During the week of the Pro Tour, coming up with content to write about can be quite difficult. It is pretty easy to just phone in an article, which I have certainly been guilty of in the past. The issue is that all of your focus is on a format that tends to not be relevant to the majority, at least at that moment, and even if you chose to write about said format, you have to watch what you talk about as to not spoil an entire teams work in a public manner. Until about 2 hours ago, I was in this very boat.
A few days ago, most of the members of our team had the pleasure of dining at Sauc. The restaurant is well known and ranked and it was an honor and a blessing to be able to eat there. At the end of the meal though, I was the unfortunate fellow walking away with the bill in mind hand. Again, complaining is mostly to play along with the game, but losing a substantial amount of money is never fun, even though having the ability to do so is something I never take for granted. Life went on though and testing continued. Two hours ago though, the same scenario played out at another fine restaurant, leaving me in a similar position as the previous.
As I walked away from the restaurant through the cool Barcelona air, I had to restrain myself from making a bigger deal of the situation than was actually appropriate. I sat on a bench and collected my thoughts. Though difficult at times, the following article is a summation of the lessons I gathered from that experience.
I do not want this to devolve into some sappy article where people feel sorry for me, so I will try to avoid any details that go down that route. I have nothing that others should feel sorry for in fact, and that is partially the point.
Magic, like most contests, is a very involved game. You put a lot of yourself out there each and every time you play a game. When you brew a deck, it is essentially an extension of yourself. It is something you have created, which in and of itself is a vulnerable thing to do. And when you play a match of Magic, you are putting yourself out there to be judged, not only by your opponent, but by the statistics at the end of the day, by the W’s and L’s that sit next to your name. Also consider, that unlike some games or sports, Magic is almost entirely mental.
When you play a game of basketball, your mental state definitely influences how you play, but at the end of the day, other factors, like your physical fitness level or general athletic ability, can sometimes outweigh any mental deficiencies you might have. Magic has chance involved, which can certainly swing things beyond what you influence with your thoughts, but as you cannot control that chance, lets focus on what you can control.
When all is said and done, Magic boils down to a mental contest. Your plays, thought process, deck decisions, or sideboarding ideas, all hinge on having a clear and sharp mind. Emotional boundaries can certainly clog this process though, which is why going into any tournament with the best possible outlook is going to allow you to play better than not.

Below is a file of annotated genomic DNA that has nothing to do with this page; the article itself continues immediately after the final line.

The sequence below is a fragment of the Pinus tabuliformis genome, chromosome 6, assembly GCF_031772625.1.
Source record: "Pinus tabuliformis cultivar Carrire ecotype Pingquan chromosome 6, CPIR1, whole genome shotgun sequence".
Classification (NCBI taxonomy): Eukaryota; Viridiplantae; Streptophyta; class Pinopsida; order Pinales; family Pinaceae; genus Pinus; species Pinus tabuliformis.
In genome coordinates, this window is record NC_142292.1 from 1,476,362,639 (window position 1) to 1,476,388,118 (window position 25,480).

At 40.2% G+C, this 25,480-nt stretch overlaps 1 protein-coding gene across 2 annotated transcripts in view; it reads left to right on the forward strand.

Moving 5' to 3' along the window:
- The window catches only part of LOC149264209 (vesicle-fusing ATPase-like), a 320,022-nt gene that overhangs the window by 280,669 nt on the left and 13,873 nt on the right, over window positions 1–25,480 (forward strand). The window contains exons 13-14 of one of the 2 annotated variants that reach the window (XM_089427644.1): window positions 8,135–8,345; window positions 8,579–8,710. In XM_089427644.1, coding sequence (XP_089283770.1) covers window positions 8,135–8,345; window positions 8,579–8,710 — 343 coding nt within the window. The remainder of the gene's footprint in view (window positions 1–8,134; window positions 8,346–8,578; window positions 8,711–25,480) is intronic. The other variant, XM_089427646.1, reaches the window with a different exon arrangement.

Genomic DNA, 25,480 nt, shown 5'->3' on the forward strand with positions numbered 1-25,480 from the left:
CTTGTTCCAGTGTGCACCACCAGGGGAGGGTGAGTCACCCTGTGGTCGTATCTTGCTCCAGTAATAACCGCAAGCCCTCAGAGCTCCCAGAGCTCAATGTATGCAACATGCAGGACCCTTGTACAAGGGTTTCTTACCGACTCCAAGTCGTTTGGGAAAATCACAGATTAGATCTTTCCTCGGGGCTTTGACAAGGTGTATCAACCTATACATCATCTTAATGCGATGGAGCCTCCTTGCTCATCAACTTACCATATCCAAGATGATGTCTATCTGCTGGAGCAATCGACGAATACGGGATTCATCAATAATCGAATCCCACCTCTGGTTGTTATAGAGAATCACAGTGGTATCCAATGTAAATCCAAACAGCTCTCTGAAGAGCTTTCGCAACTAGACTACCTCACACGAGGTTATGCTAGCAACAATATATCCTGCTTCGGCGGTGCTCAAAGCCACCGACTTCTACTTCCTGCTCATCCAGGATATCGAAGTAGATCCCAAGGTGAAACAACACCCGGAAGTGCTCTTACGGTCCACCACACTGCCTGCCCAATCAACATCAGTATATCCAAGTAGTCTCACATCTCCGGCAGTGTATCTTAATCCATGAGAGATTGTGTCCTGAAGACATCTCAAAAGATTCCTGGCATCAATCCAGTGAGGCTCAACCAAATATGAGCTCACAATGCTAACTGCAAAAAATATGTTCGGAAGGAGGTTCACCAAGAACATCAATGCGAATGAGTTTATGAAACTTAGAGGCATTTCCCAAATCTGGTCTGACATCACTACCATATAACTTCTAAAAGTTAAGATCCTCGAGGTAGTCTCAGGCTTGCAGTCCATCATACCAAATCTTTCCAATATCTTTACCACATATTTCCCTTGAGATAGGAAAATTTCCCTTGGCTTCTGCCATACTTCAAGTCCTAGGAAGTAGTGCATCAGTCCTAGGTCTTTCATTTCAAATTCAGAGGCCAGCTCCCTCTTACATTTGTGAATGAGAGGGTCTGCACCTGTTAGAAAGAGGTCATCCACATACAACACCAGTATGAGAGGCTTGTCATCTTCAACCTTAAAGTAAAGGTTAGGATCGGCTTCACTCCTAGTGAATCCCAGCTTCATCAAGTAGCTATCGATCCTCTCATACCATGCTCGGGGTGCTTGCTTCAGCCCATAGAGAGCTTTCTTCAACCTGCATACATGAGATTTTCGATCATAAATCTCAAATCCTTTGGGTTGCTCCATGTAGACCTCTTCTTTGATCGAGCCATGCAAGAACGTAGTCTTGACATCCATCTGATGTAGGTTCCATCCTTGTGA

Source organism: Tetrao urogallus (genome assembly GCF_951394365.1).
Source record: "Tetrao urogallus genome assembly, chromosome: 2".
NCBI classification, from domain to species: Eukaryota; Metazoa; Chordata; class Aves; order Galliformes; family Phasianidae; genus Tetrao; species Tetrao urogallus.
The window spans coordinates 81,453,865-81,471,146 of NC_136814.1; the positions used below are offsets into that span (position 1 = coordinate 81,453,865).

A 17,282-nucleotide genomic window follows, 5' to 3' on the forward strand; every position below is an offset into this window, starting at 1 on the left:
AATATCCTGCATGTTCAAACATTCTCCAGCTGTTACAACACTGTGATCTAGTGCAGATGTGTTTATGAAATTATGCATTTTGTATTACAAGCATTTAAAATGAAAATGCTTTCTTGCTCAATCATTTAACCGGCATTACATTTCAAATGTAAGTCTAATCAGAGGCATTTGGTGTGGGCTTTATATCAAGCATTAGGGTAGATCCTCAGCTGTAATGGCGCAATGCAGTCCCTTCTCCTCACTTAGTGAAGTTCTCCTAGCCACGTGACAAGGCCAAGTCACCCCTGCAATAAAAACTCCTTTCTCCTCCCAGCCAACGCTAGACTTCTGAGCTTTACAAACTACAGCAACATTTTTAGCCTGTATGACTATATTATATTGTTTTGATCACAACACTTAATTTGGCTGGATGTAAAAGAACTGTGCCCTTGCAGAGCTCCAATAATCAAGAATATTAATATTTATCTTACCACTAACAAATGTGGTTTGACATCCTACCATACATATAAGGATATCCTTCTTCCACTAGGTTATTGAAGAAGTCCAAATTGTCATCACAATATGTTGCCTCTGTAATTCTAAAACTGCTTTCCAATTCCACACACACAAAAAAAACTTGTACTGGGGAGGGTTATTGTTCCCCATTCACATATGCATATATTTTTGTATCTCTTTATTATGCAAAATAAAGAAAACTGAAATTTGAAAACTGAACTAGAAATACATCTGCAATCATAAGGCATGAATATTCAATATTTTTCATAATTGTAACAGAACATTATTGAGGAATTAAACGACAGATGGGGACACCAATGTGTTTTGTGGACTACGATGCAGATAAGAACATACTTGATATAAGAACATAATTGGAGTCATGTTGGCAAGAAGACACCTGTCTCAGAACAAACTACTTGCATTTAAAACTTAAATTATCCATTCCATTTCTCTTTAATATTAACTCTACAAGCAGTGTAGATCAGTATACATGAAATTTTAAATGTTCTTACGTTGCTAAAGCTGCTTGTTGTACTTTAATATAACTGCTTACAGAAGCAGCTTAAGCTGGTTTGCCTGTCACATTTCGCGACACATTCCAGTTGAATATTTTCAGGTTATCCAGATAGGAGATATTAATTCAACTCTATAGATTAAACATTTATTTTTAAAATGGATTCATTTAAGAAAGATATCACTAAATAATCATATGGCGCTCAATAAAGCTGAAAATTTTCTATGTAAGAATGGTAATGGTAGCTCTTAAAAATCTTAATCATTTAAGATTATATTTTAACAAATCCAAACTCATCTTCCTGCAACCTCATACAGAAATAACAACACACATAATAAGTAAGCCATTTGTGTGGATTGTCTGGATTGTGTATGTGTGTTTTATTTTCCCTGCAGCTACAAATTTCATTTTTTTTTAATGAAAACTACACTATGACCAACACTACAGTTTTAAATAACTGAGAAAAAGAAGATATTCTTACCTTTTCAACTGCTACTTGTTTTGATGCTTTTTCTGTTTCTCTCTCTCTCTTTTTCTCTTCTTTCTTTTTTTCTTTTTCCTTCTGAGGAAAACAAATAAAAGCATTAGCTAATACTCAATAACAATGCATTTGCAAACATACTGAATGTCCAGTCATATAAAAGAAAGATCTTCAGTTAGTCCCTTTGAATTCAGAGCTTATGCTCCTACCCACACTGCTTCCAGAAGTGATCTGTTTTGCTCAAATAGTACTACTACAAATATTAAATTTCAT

But we all know that the best possible outlook is a bit of a idealistic approach to anything. Life happens, and to ignore that fact would be foolish, so how do we manage to remove ourselves from the reality of our lives and focus on the games and decisions at hand? I wish I could now present you with some fool proof ways to accomplish this, but realistically, the following tips are only ways to help clear your mind for the tournament at hand. There is no magical method that will completely blank reality, but we also do not need to do this. We simply need to free our mind up for a day or two, putting ourselves in a mental state that promotes the best chance of success.
Remove Yourself from the Situation
One issue I think that a lot of people face when they are going through a rough time in life, or when they are facing any kind of adversity, but also have something they need to prepare for, no matter what that may be, is that they try to convince themselves to only focus on said event. It is a noble goal to attempt to channel all of your energy toward the task at hand, but our brains, and specifically emotions, hardly play fair here. Often, when you try to concentrate on some contest, tournament, or event during a time of hardship, your brain does nothing but continuously remind you of the struggles you face when you return back to “life.”
The reason this happens is similar to the other concepts you may be familiar with. If I told you to not think of the number 8, naturally, all you are going to be doing is thinking of the number 8. In your mind, you might be trying to concentrate on numbers 1-7 and 9, but your brain recognizes that something of importance is missing from the equation and you end up fixating on the one thing you were not supposed to. Because of this, the best way to actually focus on the task at hand is to try to remove yourself from any situation at all.
It is going to be more beneficial to “forget” everything, even if that means you are not focusing on the tournament, than it is to narrow your focus to a specific thing. One might ask how it is possible to “forget” everything, and to be fair, that term might be misleading, but when I reference it, I mean to remove all aspects that might be clogging up your mind. Every person is going to have a different method that works best for them, but some of the more common ways include things like:
Reading a favorite book or piece of literature
Going for a walk
You might think these things sound cheesy, but they actually serve a very real purpose. The goal is to involve yourself in some, usually solitary, action that occupies your mental space but does not relate to any stressful situation, whether that be the upcoming tournament or the struggles you might be having. To help illustrate this, consider the scenario of a cross-country drive.